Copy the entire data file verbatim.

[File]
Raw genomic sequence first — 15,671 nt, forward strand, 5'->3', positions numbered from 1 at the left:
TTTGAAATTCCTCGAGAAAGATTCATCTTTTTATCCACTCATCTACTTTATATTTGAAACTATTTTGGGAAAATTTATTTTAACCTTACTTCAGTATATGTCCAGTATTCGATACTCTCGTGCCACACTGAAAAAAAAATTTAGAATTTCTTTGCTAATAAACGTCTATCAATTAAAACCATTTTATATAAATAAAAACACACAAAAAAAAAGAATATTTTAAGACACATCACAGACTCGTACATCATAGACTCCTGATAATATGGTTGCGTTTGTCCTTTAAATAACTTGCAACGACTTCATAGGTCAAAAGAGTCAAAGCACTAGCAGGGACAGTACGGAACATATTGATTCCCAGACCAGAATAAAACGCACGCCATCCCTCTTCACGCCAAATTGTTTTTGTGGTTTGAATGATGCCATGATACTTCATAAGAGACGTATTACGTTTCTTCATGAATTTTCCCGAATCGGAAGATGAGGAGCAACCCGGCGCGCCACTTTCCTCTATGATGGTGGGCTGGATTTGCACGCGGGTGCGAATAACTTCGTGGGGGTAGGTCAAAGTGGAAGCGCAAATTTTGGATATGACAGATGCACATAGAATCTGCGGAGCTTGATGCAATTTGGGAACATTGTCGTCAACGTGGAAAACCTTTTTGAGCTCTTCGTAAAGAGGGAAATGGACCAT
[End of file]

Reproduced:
Raw genomic sequence first — 15,671 nt, forward strand, 5'->3', positions numbered from 1 at the left:
TTTGAAATTCCTCGAGAAAGATTCATCTTTTTATCCACTCATCTACTTTATATTTGAAACTATTTTGGGAAAATTTATTTTAACCTTACTTCAGTATATGTCCAGTATTCGATACTCTCGTGCCACACTGAAAAAAAAATTTAGAATTTCTTTGCTAATAAACGTCTATCAATTAAAACCATTTTATATAAATAAAAACACACAAAAAAAAAGAATATTTTAAGACACATCACAGACTCGTACATCATAGACTCCTGATAATATGGTTGCGTTTGTCCTTTAAATAACTTGCAACGACTTCATAGGTCAAAAGAGTCAAAGCACTAGCAGGGACAGTACGGAACATATTGATTCCCAGACCAGAATAAAACGCACGCCATCCCTCTTCACGCCAAATTGTTTTTGTGGTTTGAATGATGCCATGATACTTCATAAGAGACGTATTACGTTTCTTCATGAATTTTCCCGAATCGGAAGATGAGGAGCAACCCGGCGCGCCACTTTCCTCTATGATGGTGGGCTGGATTTGCACGCGGGTGCGAATAACTTCGTGGGGGTAGGTCAAAGTGGAAGCGCAAATTTTGGATATGACAGATGCACATAGAATCTGCGGAGCTTGATGCAATTTGGGAACATTGTCGTCAACGTGGAAAACCTTTTTGAGCTCTTCGTAAAGAGGGAAATGGACCAT